"Two people said that it's not a done deal that Amazon will move into this space, given the complex web of established players. But it is bringing on a new general manager to lead the team and formulate a strategy, and is deep in discussions with industry experts. That hire would sit under the consumables business, the source said. Another person said Amazon has started to recruit more broadly from the pharmacy space."

Amazon, which often tests initiatives in markets other than the US before bringing them home, has tested a prescription business in Japan, CNBC writes.
KC's View:
There are, to be fair, differing opinions about how disruptive Amazon would be to the traditional pharmaceutical business. I don't know enough about the intricacies of the space - especially the pharmacy benefits management side of the business that some see as the place where Amazon could really have an impact - to make a definitive judgement, but history suggests that traditional drug store companies ought to be a little nervous.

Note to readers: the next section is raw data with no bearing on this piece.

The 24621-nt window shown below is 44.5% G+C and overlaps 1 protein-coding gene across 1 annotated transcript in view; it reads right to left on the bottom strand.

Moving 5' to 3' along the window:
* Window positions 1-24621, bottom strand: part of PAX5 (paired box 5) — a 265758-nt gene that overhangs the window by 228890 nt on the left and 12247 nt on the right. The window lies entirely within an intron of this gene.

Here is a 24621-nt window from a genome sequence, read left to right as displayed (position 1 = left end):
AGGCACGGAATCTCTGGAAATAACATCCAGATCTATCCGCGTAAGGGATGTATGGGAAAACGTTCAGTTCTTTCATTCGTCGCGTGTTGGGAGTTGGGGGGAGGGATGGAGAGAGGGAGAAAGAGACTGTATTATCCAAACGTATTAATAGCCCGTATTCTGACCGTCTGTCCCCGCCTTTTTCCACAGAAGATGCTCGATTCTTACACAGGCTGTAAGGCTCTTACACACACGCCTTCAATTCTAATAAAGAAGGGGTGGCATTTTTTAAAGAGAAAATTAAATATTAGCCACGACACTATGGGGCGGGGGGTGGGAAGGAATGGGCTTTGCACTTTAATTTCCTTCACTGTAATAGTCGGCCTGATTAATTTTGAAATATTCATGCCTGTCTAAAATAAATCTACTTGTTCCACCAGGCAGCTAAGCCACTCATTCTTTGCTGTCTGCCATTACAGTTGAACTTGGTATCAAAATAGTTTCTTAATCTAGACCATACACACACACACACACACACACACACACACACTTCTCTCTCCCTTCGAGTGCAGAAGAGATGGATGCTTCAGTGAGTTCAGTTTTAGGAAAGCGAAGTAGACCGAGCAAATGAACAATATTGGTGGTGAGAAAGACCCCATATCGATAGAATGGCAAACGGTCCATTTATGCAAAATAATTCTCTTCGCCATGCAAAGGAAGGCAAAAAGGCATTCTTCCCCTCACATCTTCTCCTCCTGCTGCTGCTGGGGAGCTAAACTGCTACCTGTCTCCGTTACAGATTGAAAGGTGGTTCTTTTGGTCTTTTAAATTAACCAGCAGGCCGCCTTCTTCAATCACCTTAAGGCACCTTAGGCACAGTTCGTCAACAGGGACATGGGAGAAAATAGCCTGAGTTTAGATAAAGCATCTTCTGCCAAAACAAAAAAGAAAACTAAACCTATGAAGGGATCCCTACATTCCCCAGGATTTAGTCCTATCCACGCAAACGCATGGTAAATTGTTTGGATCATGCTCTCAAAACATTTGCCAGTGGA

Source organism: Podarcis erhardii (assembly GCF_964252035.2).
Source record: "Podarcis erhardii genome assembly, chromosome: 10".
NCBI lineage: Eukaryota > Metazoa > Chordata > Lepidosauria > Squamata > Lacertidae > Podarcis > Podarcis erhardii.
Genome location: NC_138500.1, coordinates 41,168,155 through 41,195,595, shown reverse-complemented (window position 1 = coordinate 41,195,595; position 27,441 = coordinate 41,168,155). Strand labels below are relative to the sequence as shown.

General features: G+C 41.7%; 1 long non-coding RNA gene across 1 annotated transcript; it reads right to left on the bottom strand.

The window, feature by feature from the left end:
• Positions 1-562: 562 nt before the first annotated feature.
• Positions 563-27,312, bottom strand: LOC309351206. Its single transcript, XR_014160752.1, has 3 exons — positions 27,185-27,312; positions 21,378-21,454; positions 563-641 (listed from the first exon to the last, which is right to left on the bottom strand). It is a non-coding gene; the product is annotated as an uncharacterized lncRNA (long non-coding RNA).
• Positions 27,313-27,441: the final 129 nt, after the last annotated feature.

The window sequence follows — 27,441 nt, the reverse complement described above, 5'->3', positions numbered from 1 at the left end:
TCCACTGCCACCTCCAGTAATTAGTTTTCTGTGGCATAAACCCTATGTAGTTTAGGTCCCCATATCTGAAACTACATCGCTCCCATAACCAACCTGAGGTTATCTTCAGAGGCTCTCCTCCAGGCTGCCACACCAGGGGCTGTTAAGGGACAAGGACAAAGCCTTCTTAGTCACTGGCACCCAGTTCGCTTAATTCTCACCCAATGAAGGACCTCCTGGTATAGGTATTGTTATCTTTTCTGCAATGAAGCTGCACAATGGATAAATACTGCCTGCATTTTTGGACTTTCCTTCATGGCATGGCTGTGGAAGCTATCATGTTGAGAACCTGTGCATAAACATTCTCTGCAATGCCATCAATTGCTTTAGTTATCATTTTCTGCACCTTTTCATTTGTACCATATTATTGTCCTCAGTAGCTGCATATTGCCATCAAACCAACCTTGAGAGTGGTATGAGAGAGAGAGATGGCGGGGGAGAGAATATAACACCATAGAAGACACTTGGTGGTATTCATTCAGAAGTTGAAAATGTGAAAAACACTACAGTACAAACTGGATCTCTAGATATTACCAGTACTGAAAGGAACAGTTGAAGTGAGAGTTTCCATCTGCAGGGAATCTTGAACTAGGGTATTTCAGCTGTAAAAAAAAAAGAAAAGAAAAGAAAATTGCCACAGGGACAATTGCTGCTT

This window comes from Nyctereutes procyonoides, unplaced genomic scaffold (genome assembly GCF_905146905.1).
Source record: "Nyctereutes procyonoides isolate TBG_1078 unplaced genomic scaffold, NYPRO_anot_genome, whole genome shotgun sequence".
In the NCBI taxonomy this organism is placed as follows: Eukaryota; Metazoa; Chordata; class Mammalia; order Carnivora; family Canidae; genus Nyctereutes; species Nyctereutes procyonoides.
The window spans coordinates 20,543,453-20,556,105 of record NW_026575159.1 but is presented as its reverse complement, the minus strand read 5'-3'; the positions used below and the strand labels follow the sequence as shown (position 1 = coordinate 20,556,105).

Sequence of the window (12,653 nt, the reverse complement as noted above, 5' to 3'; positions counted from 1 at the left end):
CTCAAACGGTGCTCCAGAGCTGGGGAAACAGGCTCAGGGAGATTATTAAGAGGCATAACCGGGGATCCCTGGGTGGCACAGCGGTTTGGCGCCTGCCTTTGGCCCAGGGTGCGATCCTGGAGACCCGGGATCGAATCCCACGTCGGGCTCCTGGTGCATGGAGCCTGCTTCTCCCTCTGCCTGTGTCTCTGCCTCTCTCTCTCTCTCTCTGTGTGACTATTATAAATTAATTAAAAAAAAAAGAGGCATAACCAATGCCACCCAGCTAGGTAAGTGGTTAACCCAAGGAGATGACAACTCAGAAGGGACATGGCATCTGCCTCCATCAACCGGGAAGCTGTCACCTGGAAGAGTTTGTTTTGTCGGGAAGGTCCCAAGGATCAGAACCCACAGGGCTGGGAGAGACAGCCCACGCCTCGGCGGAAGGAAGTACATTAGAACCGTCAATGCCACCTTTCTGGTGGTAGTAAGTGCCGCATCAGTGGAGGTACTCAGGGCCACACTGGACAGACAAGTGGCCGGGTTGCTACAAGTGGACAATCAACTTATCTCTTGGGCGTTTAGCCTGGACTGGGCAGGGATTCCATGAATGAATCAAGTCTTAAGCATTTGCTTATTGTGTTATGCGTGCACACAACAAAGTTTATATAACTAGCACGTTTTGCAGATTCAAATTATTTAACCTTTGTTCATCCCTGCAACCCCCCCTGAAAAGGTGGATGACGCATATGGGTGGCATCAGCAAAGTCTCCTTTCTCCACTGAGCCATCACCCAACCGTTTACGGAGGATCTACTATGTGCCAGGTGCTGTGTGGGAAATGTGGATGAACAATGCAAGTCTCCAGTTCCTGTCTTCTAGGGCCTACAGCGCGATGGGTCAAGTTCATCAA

Pretending that their business is internet-proof would be the worst mistake. If I were CVS and Walgreens, I'd be looking for places where I could take it to Amazon, instead of figuring out how to play effective defense.

Published on: May 18, 2017

The Star Tribune reports that Target "is getting into bed with another online-only brand that has been disrupting another part of the retail industry. The Minneapolis-based retailer will begin selling Casper mattresses next month on its website. Casper is one of the top selling of a number of bed-in-a-box start-ups that have popped up in recent years."

Casper products will be available in 1,200 of Target's 1,800 US stores, with mattresses actually on display in 35 locations.

According to the story, "The partnership is similar to Target’s exclusive retail partnerships with Harry’s and Bevel, two direct-to-consumer men’s razors companies that started off online with subscription models. While they initially bypassed stores, they looked to Target to help expand their reach and scale."
KC's View: